S. B. Cranston in Japan
By William Wetherall
First drafted late 1970s
First posted 18 September 2006
Last updated 18 September 2006
The origin of Quillion Sleigh
The editor of Hayakawa Shobo's Ellery Queen's Mystery Magazine, from its start in 1956 through 1959, was Tsuzuki Michio, a Tokyo-born high-school dropout, turned journalist, turned editor, turned translator, turned writer in approximately this order. While editing for Hayakawa, Tsuzuki began translating Evan Hunter's Curt Cannon stories for the Japanese edition of Manhunt. Tsuzuki tells the story as follows (Tsuzuki 1975: 248-249).
The full-length detective story Tsuzuki was completing in 1972 was probably not Kirion Surei no seikatsu to suiri [The life and speculations of Quillion Sleigh], for this was first issued in February that year. Masaaki Kishi, in "Images of Americans in Japanese Popular Culture" (Journal of Popular Culture, 1975), stated that this was "the first Japanese detective story to have an American as its hero" -- but we know from Tsuzuki's account of his ghosting of Canno stories that this is not true.
Even if one does not wish to count the ghosted Cannon stories as original Japanese fiction, one cannot ignore the interesting American protagonist that Tsuzuki created in 1964, between Cannon and Sleigh, in his seminal work, Sanju roshutsu [Triple exposure].
The novel takes the form of a translation of a story by an American [Amerikajin] named Cranston [Kuransuton]. The "translator" relates himself to the story after the opening chapters have unfolded. The "translated" chapters introduce a story of espionage and adventure set in Japan.
The protagonist is an American [Amerikan] who is asked by a certain woman to do some sleuthing. The name of the woman turns out to be thtat of an actual person known to the "translator" and his friends, a woman who two years previously had been murdered with the criminal still at large and unidentified. The "translator" is motivated to analyze the non-Japanese story as a means of solving the real mystery. The "translated" chapters are contrived to view Japan through the eyes of a foreigner [gaijin].
By the time Tsuzuki brings himself to write this story, he is a practiced expert on American pulp fiction. He has both translated widely and published essays on numerous American, European, and Japanese writers of myster and fantasy fiction (collected, for example, in Tsuzuki 1973).
Tsuzuki, at the time of this writing (late 1970s), was active as a member of the board of the Japanese Mystery Writers' Association [Nihon Suiri Sakka Kyokai] and continues to publish short stories in the less widely circulated monthly readers, while writing serialized and first-apppearance novels.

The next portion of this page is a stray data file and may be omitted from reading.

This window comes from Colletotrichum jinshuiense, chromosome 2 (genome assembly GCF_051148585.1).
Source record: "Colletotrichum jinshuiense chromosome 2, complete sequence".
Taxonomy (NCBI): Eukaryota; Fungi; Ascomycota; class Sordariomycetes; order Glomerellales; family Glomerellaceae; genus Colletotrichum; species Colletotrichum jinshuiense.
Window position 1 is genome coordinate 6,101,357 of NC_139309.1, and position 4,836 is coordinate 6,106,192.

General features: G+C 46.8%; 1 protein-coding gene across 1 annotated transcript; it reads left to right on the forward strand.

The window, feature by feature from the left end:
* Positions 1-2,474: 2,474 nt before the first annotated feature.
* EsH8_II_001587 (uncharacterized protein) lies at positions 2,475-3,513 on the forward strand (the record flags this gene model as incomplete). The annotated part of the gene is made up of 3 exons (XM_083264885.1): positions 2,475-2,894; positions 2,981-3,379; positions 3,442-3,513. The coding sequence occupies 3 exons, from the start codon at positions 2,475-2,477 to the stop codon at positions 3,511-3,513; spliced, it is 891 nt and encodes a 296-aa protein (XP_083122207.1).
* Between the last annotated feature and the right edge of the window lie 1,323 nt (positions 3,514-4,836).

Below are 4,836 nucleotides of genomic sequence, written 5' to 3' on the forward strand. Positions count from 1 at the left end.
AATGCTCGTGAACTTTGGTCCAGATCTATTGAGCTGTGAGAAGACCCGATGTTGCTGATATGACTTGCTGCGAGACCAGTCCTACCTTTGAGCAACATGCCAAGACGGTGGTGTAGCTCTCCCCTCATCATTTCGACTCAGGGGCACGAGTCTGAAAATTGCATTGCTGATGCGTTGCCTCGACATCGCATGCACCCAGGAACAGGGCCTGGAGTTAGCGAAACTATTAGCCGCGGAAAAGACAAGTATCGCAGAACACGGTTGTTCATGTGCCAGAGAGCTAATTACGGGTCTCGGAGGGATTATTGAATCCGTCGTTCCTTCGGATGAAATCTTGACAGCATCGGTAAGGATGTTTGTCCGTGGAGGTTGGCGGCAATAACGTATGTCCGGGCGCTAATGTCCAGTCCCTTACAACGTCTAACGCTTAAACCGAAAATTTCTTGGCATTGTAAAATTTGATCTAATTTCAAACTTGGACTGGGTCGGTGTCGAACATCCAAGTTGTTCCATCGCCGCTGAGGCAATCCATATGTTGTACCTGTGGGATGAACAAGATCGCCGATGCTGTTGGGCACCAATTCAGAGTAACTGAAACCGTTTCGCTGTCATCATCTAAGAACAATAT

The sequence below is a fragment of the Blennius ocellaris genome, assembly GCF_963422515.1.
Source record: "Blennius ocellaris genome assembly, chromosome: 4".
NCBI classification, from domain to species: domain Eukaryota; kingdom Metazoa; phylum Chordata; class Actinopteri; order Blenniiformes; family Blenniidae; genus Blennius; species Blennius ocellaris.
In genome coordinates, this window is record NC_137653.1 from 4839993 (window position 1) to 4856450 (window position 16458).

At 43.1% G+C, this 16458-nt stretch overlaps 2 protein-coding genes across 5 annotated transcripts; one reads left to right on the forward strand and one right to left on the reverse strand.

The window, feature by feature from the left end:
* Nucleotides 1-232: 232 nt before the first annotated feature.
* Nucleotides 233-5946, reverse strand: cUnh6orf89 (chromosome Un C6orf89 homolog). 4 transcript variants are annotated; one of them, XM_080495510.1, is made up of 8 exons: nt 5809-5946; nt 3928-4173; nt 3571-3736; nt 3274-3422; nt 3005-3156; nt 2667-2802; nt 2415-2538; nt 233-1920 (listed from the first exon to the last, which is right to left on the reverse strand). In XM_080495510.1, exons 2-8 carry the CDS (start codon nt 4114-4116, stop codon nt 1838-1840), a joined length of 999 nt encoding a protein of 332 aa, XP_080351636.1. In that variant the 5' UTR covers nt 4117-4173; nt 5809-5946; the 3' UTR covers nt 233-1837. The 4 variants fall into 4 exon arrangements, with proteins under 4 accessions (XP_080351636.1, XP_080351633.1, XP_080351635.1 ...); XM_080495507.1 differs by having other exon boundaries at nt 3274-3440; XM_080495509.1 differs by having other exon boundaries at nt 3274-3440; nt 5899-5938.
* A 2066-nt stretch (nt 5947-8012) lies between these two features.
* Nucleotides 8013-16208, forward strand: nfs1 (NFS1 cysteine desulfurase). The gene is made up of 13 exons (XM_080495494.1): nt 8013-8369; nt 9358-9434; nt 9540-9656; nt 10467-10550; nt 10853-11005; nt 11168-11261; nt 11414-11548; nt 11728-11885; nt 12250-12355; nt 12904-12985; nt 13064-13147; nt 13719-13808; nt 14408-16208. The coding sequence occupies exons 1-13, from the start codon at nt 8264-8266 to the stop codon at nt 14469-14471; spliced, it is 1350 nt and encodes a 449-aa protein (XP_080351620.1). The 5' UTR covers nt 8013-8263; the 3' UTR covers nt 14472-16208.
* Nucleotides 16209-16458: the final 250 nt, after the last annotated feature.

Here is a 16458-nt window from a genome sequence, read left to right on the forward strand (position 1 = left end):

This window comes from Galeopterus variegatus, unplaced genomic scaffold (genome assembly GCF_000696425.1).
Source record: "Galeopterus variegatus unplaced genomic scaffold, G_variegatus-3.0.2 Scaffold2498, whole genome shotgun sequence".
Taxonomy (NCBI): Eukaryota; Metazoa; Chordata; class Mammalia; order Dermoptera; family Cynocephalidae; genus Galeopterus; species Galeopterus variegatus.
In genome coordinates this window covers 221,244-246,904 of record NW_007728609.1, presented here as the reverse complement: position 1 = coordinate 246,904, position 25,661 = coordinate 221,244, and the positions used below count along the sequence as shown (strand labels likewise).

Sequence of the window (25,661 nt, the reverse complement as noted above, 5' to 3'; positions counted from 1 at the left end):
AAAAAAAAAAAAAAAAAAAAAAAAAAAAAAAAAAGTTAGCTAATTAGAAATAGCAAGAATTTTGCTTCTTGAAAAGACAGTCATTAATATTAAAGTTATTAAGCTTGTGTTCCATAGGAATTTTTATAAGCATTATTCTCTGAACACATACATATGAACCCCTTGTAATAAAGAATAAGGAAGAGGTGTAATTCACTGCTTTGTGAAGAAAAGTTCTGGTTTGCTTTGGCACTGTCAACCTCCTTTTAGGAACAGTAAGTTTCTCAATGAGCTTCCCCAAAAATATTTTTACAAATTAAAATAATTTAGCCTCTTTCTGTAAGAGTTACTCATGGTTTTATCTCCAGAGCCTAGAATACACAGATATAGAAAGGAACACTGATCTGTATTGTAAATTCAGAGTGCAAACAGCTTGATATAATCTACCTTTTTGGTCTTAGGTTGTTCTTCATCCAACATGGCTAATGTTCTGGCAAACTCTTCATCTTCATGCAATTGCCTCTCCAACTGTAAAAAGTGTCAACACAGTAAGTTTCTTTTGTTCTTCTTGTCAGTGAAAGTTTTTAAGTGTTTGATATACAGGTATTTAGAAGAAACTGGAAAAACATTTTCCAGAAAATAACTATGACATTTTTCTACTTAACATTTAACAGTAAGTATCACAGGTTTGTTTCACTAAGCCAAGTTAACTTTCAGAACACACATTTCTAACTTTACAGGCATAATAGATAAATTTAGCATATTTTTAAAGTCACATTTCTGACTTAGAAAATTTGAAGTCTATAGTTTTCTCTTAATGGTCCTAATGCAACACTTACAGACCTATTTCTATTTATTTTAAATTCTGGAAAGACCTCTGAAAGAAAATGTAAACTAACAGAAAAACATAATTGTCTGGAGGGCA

Tsuzuki is not, however, a major writer of the mystery genre in Japan. There are probably a hundred contemporary writers in all forms of fiction in Japan -- popular, vernacular, and serious -- whose names are more familiar to the reading public.
Tsuzuki's books are not best sellers in any sense of the word. Most of his novels seldom warrant more than one printing and are not easily found even hot off the press -- in sharp contrast with a score or two of other writers of "popular" detective and science fiction. Some of Tsuzuki's more popular titles, however, have been periodically re-issued over the decades.
In addition to writers of "popular" fiction like Tsuzuki, there is a large class of "vernacular" fiction writers of mysteries who outproduce and outcirculate writers of the pulpier "popular" strain of the genre. Even some writers of "serious" fiction who dabble in mystery fiction outcirculate most "popular" writers, and they also tend to outdistance the "vernacular" writers in terms of their longevity after death.
Fake translation rights page
Most books published in Japan -- even many that are published in English -- have the copyright information on a colophon at the back of the book. Many translations into Japanese, however, also have information relating to the translation rights in the front of the book, usually behind the title pagae.
Sanju roshutsu has what, on quick inspection, would appear to be an actual statement of the translation rights arrangment -- except that the information (1) relates to the author, novel, and translator who appear in Tsuzuki's novel, and (2) is clearly a parody on the name of COPYRIGHT PAGE ON BACK OF SECOND TITLE PAGE
To be continued.